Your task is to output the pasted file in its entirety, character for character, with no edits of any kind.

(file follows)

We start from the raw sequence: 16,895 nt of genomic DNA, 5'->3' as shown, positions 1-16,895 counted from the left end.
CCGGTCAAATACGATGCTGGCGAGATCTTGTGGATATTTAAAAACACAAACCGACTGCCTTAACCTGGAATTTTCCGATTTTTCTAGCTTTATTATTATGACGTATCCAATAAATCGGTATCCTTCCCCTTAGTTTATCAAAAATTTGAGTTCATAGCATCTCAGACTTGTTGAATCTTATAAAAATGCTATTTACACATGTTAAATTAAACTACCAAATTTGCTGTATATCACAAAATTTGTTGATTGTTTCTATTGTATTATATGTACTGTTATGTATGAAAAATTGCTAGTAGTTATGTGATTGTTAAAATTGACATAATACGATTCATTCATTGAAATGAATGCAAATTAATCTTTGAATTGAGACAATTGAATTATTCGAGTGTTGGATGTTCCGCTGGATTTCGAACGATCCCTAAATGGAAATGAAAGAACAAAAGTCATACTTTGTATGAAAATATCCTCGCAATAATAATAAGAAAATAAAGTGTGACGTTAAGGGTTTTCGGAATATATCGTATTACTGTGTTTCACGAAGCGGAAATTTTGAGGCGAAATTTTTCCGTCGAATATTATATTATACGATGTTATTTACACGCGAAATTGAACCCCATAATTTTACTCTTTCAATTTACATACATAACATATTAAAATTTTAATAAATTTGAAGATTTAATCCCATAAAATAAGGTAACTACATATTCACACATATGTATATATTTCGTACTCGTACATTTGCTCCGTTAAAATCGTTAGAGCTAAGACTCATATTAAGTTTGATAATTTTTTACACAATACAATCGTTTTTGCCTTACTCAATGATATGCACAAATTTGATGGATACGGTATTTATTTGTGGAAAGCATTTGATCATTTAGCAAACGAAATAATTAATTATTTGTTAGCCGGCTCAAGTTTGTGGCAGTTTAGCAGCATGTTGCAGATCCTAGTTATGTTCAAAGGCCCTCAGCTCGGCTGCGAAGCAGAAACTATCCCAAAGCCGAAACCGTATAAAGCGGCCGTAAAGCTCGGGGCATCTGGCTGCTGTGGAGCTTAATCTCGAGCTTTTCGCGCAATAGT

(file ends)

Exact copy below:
We start from the raw sequence: 16,895 nt of genomic DNA, 5'->3' as shown, positions 1-16,895 counted from the left end.
CCGGTCAAATACGATGCTGGCGAGATCTTGTGGATATTTAAAAACACAAACCGACTGCCTTAACCTGGAATTTTCCGATTTTTCTAGCTTTATTATTATGACGTATCCAATAAATCGGTATCCTTCCCCTTAGTTTATCAAAAATTTGAGTTCATAGCATCTCAGACTTGTTGAATCTTATAAAAATGCTATTTACACATGTTAAATTAAACTACCAAATTTGCTGTATATCACAAAATTTGTTGATTGTTTCTATTGTATTATATGTACTGTTATGTATGAAAAATTGCTAGTAGTTATGTGATTGTTAAAATTGACATAATACGATTCATTCATTGAAATGAATGCAAATTAATCTTTGAATTGAGACAATTGAATTATTCGAGTGTTGGATGTTCCGCTGGATTTCGAACGATCCCTAAATGGAAATGAAAGAACAAAAGTCATACTTTGTATGAAAATATCCTCGCAATAATAATAAGAAAATAAAGTGTGACGTTAAGGGTTTTCGGAATATATCGTATTACTGTGTTTCACGAAGCGGAAATTTTGAGGCGAAATTTTTCCGTCGAATATTATATTATACGATGTTATTTACACGCGAAATTGAACCCCATAATTTTACTCTTTCAATTTACATACATAACATATTAAAATTTTAATAAATTTGAAGATTTAATCCCATAAAATAAGGTAACTACATATTCACACATATGTATATATTTCGTACTCGTACATTTGCTCCGTTAAAATCGTTAGAGCTAAGACTCATATTAAGTTTGATAATTTTTTACACAATACAATCGTTTTTGCCTTACTCAATGATATGCACAAATTTGATGGATACGGTATTTATTTGTGGAAAGCATTTGATCATTTAGCAAACGAAATAATTAATTATTTGTTAGCCGGCTCAAGTTTGTGGCAGTTTAGCAGCATGTTGCAGATCCTAGTTATGTTCAAAGGCCCTCAGCTCGGCTGCGAAGCAGAAACTATCCCAAAGCCGAAACCGTATAAAGCGGCCGTAAAGCTCGGGGCATCTGGCTGCTGTGGAGCTTAATCTCGAGCTTTTCGCGCAATAGT